What are the benefits of cutting down admin hours?
- Increased resources and productivity levels
- Lower costs through increased digitisation and adoption of software
- Make good headway in closing the productivity gap
- More time to spend on growing your business strategy, innovating and improving
- Invest time and attention in other areas for employee benefit and wellbeing
Our top five ways to avoid SME business burnout:
1. Prioritise and delegate as appropriate
There’s no getting around it; working in a small business can be a full-on, intense experience, no matter how you choose to utilise planning techniques and technological systems. However, whether you have two staff or several small teams in different business areas, learning to delegate and reassign some of your responsibilities is a great way to avoid longer-term burnout.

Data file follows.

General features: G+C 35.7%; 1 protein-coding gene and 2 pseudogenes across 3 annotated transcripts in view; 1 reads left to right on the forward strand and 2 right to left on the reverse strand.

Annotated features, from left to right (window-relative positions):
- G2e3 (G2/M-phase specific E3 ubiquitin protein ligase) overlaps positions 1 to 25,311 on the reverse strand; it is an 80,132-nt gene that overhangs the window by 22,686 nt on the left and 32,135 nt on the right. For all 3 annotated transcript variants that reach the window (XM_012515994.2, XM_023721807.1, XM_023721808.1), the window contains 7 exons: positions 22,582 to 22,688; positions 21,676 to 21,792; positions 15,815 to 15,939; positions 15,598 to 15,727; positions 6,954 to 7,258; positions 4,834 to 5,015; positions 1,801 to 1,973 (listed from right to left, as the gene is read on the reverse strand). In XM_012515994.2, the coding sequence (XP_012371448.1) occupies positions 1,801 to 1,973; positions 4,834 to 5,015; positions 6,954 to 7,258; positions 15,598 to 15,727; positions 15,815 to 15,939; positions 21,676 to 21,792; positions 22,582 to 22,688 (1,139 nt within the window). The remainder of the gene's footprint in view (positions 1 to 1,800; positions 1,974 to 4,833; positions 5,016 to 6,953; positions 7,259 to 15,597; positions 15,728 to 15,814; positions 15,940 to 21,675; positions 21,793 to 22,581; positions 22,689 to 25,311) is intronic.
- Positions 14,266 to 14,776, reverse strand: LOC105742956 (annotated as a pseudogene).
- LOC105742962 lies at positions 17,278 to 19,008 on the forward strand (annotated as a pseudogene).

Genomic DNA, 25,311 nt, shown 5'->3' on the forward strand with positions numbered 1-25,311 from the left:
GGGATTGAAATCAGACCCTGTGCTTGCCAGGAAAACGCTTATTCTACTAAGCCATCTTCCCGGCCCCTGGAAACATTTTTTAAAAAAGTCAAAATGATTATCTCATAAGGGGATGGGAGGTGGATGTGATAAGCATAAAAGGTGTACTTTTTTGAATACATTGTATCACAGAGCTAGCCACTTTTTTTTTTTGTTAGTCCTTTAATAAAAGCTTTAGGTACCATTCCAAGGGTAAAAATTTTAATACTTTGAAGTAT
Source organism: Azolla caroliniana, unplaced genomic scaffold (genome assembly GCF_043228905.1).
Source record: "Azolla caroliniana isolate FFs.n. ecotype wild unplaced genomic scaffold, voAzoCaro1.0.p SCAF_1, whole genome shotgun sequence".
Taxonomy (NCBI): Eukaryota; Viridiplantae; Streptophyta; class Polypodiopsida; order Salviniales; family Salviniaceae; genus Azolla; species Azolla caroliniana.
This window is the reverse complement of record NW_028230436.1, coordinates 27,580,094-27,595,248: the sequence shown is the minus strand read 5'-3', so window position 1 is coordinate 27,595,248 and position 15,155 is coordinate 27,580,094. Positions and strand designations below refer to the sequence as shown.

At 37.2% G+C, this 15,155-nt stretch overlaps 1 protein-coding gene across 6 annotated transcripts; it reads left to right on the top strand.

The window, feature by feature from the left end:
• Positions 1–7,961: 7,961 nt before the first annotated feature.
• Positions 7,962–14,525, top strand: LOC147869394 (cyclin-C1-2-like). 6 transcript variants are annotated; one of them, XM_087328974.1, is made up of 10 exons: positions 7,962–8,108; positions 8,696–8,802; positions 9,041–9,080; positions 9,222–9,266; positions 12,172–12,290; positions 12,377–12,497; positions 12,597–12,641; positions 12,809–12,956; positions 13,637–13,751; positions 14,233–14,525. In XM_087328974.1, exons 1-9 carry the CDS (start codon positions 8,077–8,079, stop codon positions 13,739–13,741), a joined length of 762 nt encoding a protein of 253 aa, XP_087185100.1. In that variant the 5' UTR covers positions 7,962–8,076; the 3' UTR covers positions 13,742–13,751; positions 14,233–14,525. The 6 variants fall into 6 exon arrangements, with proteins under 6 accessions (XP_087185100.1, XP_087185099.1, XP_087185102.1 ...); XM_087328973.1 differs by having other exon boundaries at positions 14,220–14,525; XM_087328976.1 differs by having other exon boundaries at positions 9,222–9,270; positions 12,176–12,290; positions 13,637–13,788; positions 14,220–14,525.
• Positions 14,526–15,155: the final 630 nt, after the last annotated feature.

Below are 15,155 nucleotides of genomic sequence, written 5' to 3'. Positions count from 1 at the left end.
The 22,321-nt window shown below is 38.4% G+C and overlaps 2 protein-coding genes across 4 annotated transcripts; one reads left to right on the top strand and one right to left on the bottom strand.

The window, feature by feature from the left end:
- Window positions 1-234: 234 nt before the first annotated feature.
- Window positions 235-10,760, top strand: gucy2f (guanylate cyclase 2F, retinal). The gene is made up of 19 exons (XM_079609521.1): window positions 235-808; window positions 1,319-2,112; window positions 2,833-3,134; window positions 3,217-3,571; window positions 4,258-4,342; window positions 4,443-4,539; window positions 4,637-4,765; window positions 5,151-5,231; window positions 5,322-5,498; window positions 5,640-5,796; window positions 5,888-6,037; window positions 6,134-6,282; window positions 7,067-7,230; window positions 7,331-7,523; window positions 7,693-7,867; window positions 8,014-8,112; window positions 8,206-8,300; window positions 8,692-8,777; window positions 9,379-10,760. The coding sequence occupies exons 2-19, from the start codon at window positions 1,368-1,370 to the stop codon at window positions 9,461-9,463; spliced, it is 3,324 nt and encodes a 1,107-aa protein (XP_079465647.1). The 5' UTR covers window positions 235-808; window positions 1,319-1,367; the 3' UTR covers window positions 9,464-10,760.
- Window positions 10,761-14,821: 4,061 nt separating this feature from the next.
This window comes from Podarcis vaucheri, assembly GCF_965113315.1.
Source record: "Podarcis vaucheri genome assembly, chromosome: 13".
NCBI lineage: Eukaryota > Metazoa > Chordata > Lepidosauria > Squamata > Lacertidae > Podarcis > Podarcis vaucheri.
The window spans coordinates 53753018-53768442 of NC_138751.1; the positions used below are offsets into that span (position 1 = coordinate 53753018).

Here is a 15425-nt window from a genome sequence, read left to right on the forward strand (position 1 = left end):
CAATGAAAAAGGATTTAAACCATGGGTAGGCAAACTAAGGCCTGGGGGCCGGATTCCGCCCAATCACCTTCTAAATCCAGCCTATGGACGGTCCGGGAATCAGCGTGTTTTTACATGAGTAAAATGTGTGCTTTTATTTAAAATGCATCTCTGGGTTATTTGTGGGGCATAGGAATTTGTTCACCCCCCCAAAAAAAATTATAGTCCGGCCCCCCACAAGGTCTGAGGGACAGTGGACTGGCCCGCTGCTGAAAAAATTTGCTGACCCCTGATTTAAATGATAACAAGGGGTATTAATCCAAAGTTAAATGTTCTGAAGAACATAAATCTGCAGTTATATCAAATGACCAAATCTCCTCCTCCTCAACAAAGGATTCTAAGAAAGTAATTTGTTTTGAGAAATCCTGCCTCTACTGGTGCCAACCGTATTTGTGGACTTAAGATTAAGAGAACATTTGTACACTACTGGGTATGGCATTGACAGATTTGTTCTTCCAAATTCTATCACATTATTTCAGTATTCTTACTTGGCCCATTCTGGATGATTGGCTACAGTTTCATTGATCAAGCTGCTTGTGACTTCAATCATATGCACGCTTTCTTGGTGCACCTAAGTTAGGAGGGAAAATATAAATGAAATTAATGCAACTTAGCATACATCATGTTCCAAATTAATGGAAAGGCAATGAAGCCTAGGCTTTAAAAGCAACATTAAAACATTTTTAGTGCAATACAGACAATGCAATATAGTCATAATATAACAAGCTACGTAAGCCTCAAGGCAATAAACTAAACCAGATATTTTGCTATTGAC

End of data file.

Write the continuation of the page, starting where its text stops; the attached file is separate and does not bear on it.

As a small business owner or leader, it makes good sense to have a trusted deputy or colleague at a management level with whom you can debate strategic goals, discuss business ideas and share concerns about workloads and tasks. Mapping out activities with another person can often make it easier to fully visualise tasks, and you can then break it into more manageable segments, based on the level of urgency and priority that is needed.
2. Be strict with set working hours
When setting up a small business, it’s often easy to burn the candle at both ends, and work all hours to get your venture off the ground as quickly as possible. However, this mentality is often hard to shake off once acquired, and once your company has grown to a sufficient level to sustain several employees, it is all too easy to set a bad example by continuing to spend long days in the office.